Mediation is a process of alternative dispute resolution in which a neutral third party, the mediator, assists two or more parties in order to help them negotiate an agreement, with concrete effects, on a matter of common interest; lato sensu is any activity in which an agreement on whatever matter is researched by an impartial third party, usually a professional, in the common interest of the parties.

Mediation applies to different fields, with some common peculiar elements and some differences for each of its specialties. The main fields of application of mediation are business commerce, legal dispute and diplomacy, but minor forms can be found in other fields too. The mediation in marriages is technically admitted in the category, even if it follows its own history since the times of ancient Greeks.

The activity in itself is indeed very ancient, presumably started with Phoenician commerce (but it has been supposed it was in use in Babylon too), and developed in Greece (where the mediator is called proxenetas - not in the sense of marriage mediator), then in Roman civilisation, where mediation is recognised in Roman law starting from Justinian's Digest . In Rome the mediator was called with a variety of names, among which internuncius , medium , intercessor , philantropus , interpolator , conciliator , interlocutor , interpres , and finally mediator . During the Middle Ages, mediation has been differently considered, sometimes forbidden, or its practice has been restricted to centralised authorities. In some cultures it was instead a sacred figure, tributed a particular respect, partly coincident with that of traditional wise men.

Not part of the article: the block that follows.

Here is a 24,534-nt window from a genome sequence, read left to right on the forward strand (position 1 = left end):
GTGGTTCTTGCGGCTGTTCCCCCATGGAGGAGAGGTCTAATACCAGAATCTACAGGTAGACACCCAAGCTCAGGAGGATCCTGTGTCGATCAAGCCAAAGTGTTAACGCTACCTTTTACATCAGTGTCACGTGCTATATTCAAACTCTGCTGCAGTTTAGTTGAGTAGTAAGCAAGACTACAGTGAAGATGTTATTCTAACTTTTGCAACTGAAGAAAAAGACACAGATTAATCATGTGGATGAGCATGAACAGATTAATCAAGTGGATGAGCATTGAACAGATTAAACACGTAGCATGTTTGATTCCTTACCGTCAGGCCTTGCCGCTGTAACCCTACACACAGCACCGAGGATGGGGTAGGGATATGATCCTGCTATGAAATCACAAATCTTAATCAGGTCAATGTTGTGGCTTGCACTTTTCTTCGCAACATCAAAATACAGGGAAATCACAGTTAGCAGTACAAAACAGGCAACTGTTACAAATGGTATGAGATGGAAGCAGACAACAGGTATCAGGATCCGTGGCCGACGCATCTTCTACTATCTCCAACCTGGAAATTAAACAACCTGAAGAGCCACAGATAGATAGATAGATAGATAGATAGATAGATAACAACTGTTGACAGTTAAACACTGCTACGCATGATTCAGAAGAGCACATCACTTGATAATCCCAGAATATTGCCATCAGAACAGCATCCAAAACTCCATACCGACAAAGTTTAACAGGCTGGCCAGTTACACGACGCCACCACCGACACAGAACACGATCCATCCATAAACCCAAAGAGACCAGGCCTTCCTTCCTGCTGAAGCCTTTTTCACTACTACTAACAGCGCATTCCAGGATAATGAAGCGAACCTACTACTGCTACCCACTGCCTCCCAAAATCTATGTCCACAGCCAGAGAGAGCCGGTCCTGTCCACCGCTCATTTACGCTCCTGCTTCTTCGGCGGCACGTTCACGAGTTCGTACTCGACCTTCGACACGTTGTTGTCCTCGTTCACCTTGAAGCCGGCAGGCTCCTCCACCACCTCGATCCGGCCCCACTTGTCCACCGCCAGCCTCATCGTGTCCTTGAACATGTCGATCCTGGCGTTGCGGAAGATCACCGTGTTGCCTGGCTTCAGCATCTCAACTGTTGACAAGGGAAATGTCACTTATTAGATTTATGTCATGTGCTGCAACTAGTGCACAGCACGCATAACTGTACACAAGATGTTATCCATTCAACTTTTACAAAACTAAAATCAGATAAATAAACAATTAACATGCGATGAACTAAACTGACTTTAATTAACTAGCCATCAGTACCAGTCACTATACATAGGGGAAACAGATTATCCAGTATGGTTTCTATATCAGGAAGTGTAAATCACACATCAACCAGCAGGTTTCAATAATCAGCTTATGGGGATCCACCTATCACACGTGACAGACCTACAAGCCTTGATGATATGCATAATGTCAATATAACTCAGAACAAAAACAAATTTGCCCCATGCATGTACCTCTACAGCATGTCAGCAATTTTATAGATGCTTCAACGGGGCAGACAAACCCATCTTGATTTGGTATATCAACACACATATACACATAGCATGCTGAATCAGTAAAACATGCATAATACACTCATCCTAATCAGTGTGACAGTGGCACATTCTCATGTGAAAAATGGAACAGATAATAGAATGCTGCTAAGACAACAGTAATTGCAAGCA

Common aspects of Mediation

Mediation is a process in which a neutral third party assists two or more persons find mutually-agreeable solutions to difficult problems.

Mediation is employed at all levels and contexts, from minor disputes to global peace talks. It is thus difficult to provide a general description without referring to the practice in specific jurisdictions - where "Mediation" may in fact be formally defined and in some venues require specific licenses. This article attempts to be only a broad introduction, with more specific processes (such as peace process or binding arbitration or mindful mediation) referred to directly in the text.

While some people loosely use the term "mediation" to mean any instance in which a third party helps people find agreement, members of the mediation profession believe it important for a mediator to have thorough training, competancy, and continuing education.

Types of disputes or decision-making that are often mediated include the following (although its use is not limited to these areas):


  • Prenuptial agreements
  • Financial or budget disagreements
  • Separation
  • Divorce
  • Financial distribution and spousal support (alimony)
  • Parenting plans ("child custody and visitation")
  • Eldercare issues
  • Family businesses
  • Adult sibling conflicts
  • Disputes between parents and adult children
  • Estate disputes
  • Medical ethics and end-of-life issues


  • Wrongful termination
  • Discrimination
  • Harassment
  • Grievances
  • Labor/management

Public disputes:

  • Environmental
  • Land use

Disputes involving the following issues:

  • Landlord-tenant
  • Homeowners' associations
  • Builders/contractors/realtors/homeowners
  • Contracts of any kind
  • Medical malpractice
  • Personal injury
  • Partnerships
  • Non-profit organizations
  • Faith communities


  • Youth (school conflicts; peer mediation);
  • Violence prevention
  • Victim-Offender mediation

Mediation commonly includes the following aspects or stages:

  • a controversy, dispute or difference of positions between people, or a need for decision-making or problem-solving;
  • decision-making remaining with the parties rather than being made by the neutral third party;
  • the willingness of the parties to negotiate a positive solution to their problem and to accept a discussion about respective interests and objectives;